• ACLMessage.INFORM, ACLMessage.REQUEST, …
      • MatchSender( AID )
      • MatchConversationID( String ) …
      • An additional set of methods allow elementary patterns to be combined with AND, OR and NOT operators.
    06/04/09
  • 51. Agent communication
    • Message Templates example:
      • MessageTemplate m1 =
      • MessageTemplate.MatchPerformative (ACLMessage.INFORM);
      • MessageTemplate m2 =
      • MessageTemplate.MatchLanguage(&quot;PlainText&quot;);
      • MessageTemplate m3 =
      • MessageTemplate.MatchSender( new AID( &quot;a&quot;, AID.ISLOCALNAME));
      • MessageTemplate m1andm2 = MessageTemplate.and(m1,m2);
      • MessageTemplate notm3 = MessageTemplate.not(m3);
      • MessageTemplate m1andm2_and_notm3 =
      • MessageTemplate.and(m1andm2, notm3);
    06/04/09
  • 52. Agent communication
    • Tip:
      • when your agent should have parallel negotiations with several other agents, you should:
        • create a unique string (the ConversationID ) to uniquely identify messages that your agent exchanges with each one of his collaborative agents.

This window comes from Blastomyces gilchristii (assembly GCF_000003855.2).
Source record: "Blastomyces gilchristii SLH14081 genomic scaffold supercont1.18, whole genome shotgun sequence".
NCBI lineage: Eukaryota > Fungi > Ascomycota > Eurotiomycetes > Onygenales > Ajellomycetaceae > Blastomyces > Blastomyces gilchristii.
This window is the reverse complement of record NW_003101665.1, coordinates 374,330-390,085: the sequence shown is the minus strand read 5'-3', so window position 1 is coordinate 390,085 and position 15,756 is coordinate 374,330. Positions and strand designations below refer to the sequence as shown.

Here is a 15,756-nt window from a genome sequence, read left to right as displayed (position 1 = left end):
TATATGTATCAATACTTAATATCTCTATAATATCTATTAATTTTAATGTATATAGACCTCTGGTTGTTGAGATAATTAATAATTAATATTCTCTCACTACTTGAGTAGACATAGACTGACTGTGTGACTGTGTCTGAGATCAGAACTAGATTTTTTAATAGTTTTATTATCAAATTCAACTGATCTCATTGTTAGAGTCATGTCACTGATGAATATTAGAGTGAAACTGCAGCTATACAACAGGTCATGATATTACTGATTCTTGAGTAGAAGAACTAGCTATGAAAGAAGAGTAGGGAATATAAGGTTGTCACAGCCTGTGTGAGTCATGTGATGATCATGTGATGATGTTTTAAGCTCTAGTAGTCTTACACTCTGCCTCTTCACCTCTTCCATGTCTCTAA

• Then you set-up a behaviour for each negotiation which only responds to messages with that particular ConversationID .
          • You use a Message Template to filter messages from the agent’s messages queue
    06/04/09
  • 53. Agent communication
    • Finding agents to talk to
      • Different ways to get an agent ID:
        • using the agent's local name (e.g. the one specified on the command line when starting a container),
        • using JADE's GUI interface,
        • from a directory entry in the DF,
        • from the AMS
          • keeps AIDs of all active agents
    06/04/09
  • 54. Agent communication
    • Finding an agent using its local name
      • Suppose that an agent container with two agents was started :
    • jade.Boot fred:BuyerAgent store:SellerAgent
    06/04/09 Part of the BuyerAgent implementation: … ACLMessage msg = new ACLMessage(ACLMessage.INFORM); msg.setContent( &quot;bla...bla...bla&quot; ); msg.addReceiver( new AID( &quot;store&quot;, AID.ISLOCALNAME) ); send(msg); …
  • 55. Agent communication
    • Finding agents by searching the AMS:
      • import jade.domain.AMSService;
      • import jade.domain.FIPAAgentManagement.*;
      • ...
      • AMSAgentDescription [] agents = null;
      • try {
      • SearchConstraints c = new SearchConstraints();
      • c.setMaxResults ( new Long(-1) ); //-1 means ALL
      • agents = AMSService.search( this, new AMSAgentDescription (), c );
      • }
      • catch (Exception e) { ... }
    • To extract the AID from a descriptor we have to use something like agents[i].getName()
    06/04/09 the searching agent A description of the agent(s) we are looking for
  • 56. Agent communication
    • Example: saying hello to all other agents
    06/04/09
    • AID myID = getAID();
    • ACLMessage msg = new ACLMessage(ACLMessage.INFORM);
    • msg.setContent( “Hello!&quot; );